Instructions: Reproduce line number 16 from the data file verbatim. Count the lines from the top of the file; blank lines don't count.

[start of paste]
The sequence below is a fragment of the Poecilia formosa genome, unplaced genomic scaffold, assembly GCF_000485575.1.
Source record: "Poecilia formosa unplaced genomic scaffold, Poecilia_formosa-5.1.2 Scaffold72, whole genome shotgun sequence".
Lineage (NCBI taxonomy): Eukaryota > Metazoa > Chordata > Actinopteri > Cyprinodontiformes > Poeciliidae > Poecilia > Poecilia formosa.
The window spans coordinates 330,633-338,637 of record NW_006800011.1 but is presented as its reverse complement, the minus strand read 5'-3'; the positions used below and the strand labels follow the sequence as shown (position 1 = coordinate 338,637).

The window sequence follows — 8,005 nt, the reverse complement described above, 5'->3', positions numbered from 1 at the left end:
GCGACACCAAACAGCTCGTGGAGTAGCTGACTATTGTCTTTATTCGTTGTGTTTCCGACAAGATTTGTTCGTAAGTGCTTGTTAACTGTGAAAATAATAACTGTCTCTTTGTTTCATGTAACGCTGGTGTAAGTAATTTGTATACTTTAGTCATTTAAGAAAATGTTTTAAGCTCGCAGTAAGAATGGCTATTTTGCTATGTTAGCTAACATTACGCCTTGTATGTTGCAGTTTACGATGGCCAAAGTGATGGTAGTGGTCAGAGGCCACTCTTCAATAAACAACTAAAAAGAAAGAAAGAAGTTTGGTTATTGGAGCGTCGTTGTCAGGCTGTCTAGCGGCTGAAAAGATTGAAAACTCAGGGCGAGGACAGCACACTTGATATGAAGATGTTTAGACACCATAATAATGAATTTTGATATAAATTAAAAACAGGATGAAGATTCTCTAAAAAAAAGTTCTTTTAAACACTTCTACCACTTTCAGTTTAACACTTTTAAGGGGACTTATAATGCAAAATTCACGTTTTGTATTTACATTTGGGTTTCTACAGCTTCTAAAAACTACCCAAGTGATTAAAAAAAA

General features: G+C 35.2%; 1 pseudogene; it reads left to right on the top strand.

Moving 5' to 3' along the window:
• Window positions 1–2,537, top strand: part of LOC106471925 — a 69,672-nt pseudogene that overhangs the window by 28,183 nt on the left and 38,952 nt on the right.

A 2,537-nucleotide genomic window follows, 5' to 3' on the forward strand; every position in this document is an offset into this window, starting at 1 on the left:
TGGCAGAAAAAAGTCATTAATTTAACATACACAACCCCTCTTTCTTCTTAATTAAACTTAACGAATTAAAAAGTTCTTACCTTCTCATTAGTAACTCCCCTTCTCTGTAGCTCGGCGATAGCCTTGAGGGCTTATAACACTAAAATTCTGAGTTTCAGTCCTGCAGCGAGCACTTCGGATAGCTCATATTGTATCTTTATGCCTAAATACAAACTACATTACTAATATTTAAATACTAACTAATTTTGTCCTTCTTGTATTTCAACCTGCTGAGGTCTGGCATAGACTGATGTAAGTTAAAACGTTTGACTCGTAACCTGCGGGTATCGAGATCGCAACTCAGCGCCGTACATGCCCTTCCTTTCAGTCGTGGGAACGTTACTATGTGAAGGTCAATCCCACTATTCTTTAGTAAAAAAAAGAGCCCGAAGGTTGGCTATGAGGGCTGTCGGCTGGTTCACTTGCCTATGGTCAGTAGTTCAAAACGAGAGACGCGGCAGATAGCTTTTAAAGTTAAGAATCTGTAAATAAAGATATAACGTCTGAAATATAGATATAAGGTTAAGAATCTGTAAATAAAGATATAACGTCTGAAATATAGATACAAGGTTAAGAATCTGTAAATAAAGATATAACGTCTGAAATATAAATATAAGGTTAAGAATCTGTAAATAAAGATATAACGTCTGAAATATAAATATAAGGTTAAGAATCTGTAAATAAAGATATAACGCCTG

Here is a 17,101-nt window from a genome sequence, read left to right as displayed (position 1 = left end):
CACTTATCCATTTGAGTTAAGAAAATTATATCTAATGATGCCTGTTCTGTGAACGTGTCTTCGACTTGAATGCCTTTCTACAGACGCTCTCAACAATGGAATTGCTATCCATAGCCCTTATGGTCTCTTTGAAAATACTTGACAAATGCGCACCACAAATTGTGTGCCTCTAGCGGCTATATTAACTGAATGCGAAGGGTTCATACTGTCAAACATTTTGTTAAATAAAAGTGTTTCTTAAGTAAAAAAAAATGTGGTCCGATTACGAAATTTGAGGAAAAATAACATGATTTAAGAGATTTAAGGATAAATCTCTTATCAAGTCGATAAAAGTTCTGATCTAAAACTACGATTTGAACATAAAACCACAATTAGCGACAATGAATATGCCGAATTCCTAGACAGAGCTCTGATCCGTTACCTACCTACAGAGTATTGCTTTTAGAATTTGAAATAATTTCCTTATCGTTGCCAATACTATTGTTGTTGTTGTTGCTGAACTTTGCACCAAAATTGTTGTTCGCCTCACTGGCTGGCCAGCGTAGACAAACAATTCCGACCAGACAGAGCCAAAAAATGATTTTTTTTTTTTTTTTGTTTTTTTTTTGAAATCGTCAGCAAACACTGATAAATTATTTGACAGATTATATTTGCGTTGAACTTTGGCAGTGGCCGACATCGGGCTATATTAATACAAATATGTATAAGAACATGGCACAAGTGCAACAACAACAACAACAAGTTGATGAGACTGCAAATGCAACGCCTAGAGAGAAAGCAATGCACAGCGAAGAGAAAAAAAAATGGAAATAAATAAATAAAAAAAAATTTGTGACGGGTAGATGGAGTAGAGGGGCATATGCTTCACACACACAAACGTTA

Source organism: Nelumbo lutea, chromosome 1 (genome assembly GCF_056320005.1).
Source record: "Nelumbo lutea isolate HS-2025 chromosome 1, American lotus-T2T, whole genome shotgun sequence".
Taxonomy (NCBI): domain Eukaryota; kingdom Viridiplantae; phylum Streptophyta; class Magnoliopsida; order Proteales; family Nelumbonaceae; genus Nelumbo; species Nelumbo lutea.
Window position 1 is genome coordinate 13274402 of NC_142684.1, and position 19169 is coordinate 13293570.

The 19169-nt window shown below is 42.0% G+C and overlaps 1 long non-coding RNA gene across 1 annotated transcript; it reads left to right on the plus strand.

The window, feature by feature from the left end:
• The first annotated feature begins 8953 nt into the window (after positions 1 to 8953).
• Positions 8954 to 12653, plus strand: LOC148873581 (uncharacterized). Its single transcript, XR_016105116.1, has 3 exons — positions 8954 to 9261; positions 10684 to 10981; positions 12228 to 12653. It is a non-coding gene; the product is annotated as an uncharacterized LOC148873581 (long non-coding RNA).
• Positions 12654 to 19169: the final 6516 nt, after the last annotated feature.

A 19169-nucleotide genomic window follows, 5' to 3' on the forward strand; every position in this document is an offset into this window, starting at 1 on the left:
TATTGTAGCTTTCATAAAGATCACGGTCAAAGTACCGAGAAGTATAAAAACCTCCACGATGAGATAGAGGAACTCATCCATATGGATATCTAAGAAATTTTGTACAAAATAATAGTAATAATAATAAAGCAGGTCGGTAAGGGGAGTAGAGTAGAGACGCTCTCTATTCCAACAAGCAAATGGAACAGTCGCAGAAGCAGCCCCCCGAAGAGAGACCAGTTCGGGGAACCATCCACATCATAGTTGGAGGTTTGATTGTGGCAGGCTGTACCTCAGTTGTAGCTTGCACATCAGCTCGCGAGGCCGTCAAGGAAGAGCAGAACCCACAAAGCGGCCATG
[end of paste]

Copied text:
Taxonomy (NCBI): domain Eukaryota; kingdom Viridiplantae; phylum Streptophyta; class Magnoliopsida; order Proteales; family Nelumbonaceae; genus Nelumbo; species Nelumbo lutea.